On July 8, a state judge suspended further enforcement of the Regional Greenhouse Gas Initiative, a cap-and-trade program for power plants. However, on July 11, the administration appealed the decision on the injunction to the state Supreme Court, which had the effect of superseding the injunction temporarily while the higher court considers whether to review if the injunction was improperly granted. In the meantime, challengers petitioned the lower court to reinstate the injunction. The lower court gave the administration until the end of this week to respond to the arguments presented in the petition. Until the judge rules, RGGI is, for now, in effect in Pennsylvania again. RGGI Inc. posted documents last week ahead of the next scheduled quarterly auction in September, noting its plans to introduce nearly 16 million credits into the auction to accommodate Pennsylvania’s participation. If sold at recent credit prices, this would mean the imposition of more than $200 million in compliance costs to affected power plants and industrial sources just over a three-month period, on track for an annual cost of more than $800 million. Full arguments on the merits of the regulation will take place at Commonwealth Court this fall.
The Governor has vetoed SB 275, legislation that would have ensured access to the preferred energy resource of families and businesses across the state. The bill, supported by the PA Chamber, received strong bipartisan support in both the House and Senate, only to be rejected by the Governor on July 11. In his veto message, the Governor called the bill overly broad and likely to produce unintended consequences. The bill’s prime sponsor, Senator Gene Yaw, R-Lycoming, said he found the decision “baffling,” and that “policies limiting the use of certain fuel sources only slows environmental progress and raises energy costs. This veto will hurt the most vulnerable among us the hardest at a time when they can least afford it.”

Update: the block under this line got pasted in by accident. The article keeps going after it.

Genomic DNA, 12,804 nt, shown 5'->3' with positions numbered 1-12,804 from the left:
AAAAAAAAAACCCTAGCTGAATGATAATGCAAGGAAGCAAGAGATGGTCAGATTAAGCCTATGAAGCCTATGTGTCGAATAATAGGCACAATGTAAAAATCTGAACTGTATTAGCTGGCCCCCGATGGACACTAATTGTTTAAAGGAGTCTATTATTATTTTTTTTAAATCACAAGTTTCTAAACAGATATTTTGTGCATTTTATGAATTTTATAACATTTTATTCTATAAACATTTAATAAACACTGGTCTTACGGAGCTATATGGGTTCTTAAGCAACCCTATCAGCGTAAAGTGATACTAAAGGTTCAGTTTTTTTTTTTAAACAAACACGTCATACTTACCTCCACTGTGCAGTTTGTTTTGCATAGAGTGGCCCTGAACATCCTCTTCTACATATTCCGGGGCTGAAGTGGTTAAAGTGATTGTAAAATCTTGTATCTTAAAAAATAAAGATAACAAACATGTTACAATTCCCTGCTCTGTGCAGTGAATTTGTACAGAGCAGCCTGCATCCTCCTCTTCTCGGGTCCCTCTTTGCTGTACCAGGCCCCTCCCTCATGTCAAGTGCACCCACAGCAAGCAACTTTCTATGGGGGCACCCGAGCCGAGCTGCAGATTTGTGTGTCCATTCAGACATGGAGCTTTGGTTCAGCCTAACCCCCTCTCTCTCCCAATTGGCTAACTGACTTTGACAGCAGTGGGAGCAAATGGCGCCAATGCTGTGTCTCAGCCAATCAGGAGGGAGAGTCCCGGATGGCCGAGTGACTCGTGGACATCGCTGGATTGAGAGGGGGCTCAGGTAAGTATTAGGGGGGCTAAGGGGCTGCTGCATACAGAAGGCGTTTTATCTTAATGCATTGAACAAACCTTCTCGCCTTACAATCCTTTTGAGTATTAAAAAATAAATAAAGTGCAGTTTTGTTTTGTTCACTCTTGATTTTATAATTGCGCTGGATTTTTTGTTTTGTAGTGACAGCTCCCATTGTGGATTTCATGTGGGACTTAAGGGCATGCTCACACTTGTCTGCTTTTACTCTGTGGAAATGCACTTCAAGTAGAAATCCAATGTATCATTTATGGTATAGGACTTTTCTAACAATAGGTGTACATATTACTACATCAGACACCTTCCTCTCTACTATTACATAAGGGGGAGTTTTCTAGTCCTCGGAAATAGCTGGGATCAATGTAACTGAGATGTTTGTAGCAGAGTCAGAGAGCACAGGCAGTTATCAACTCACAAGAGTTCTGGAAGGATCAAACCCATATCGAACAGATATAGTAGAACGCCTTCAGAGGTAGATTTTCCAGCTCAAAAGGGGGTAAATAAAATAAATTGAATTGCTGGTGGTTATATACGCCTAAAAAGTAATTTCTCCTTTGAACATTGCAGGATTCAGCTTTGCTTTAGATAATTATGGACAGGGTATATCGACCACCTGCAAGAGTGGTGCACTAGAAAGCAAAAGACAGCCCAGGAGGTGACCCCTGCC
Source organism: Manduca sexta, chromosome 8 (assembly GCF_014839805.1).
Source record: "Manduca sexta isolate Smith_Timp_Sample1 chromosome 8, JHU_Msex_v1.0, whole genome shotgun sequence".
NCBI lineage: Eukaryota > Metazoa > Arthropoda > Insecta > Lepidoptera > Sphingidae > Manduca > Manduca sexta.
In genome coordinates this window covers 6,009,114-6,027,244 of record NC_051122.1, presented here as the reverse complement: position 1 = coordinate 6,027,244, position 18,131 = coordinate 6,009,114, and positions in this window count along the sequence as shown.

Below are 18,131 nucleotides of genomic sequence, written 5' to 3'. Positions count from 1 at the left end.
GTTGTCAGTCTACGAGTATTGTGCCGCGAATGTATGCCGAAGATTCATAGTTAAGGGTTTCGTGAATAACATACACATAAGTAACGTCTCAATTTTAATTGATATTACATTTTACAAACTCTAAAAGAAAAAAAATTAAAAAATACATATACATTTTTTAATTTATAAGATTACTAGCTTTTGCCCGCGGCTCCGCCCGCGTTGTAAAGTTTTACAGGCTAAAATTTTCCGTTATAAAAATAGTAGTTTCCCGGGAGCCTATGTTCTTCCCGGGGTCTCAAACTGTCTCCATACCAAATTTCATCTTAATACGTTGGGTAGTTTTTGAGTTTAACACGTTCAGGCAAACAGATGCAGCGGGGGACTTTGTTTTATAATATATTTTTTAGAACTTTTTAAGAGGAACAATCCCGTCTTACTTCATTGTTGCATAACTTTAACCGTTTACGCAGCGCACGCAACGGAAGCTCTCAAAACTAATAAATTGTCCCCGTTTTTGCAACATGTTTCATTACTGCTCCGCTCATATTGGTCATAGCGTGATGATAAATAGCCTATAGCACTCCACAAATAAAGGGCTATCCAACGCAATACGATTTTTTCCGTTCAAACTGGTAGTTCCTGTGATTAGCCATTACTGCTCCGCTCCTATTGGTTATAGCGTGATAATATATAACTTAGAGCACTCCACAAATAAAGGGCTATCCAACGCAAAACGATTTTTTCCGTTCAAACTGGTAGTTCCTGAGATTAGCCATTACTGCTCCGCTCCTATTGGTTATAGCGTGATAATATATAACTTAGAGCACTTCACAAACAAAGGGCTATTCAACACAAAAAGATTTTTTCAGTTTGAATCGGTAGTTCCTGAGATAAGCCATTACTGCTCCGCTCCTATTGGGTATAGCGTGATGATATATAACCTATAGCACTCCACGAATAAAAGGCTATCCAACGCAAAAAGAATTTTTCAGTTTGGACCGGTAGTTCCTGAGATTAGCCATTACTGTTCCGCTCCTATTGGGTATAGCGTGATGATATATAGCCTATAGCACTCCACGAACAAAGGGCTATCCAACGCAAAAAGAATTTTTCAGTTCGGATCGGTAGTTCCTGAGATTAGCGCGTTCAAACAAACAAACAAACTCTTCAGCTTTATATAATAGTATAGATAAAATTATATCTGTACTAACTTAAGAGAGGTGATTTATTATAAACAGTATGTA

Finally, the Department of Energy provided more detail on the timing and process for how it will spend $2.6 billion from the bipartisan federal infrastructure law in selecting and supporting carbon capture technology at coal and gas plans across the United States. DOE is anticipating beginning to accept applications in August or September, with funding decisions announced early next year. DOE is also expected to announce more detail in the coming months on its process for siting and selecting four regional carbon capture and hydrogen processing hubs. The PA Chamber is one of several dozen business, association, non-profit and union partners supportive of efforts to site one of the hubs in Pennsylvania.